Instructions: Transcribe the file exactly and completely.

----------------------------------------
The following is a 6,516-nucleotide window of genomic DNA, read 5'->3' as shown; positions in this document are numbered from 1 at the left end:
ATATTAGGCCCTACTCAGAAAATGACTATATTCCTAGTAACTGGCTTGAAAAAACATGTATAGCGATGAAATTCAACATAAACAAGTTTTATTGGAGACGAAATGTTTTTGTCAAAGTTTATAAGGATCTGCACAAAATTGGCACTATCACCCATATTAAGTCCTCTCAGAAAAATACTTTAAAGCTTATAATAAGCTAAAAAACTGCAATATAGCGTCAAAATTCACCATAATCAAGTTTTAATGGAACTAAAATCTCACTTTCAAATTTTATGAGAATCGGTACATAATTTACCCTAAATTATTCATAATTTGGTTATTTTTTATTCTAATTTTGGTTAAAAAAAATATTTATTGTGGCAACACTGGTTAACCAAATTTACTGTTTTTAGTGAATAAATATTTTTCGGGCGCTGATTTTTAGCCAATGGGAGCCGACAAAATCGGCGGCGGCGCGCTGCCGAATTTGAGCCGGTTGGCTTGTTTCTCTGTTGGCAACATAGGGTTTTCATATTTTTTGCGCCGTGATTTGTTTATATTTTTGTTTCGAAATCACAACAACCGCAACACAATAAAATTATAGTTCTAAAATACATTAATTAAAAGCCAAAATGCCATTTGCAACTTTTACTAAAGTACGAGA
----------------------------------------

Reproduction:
The following is a 6,516-nucleotide window of genomic DNA, read 5'->3' as shown; positions in this document are numbered from 1 at the left end:
ATATTAGGCCCTACTCAGAAAATGACTATATTCCTAGTAACTGGCTTGAAAAAACATGTATAGCGATGAAATTCAACATAAACAAGTTTTATTGGAGACGAAATGTTTTTGTCAAAGTTTATAAGGATCTGCACAAAATTGGCACTATCACCCATATTAAGTCCTCTCAGAAAAATACTTTAAAGCTTATAATAAGCTAAAAAACTGCAATATAGCGTCAAAATTCACCATAATCAAGTTTTAATGGAACTAAAATCTCACTTTCAAATTTTATGAGAATCGGTACATAATTTACCCTAAATTATTCATAATTTGGTTATTTTTTATTCTAATTTTGGTTAAAAAAAATATTTATTGTGGCAACACTGGTTAACCAAATTTACTGTTTTTAGTGAATAAATATTTTTCGGGCGCTGATTTTTAGCCAATGGGAGCCGACAAAATCGGCGGCGGCGCGCTGCCGAATTTGAGCCGGTTGGCTTGTTTCTCTGTTGGCAACATAGGGTTTTCATATTTTTTGCGCCGTGATTTGTTTATATTTTTGTTTCGAAATCACAACAACCGCAACACAATAAAATTATAGTTCTAAAATACATTAATTAAAAGCCAAAATGCCATTTGCAACTTTTACTAAAGTACGAGA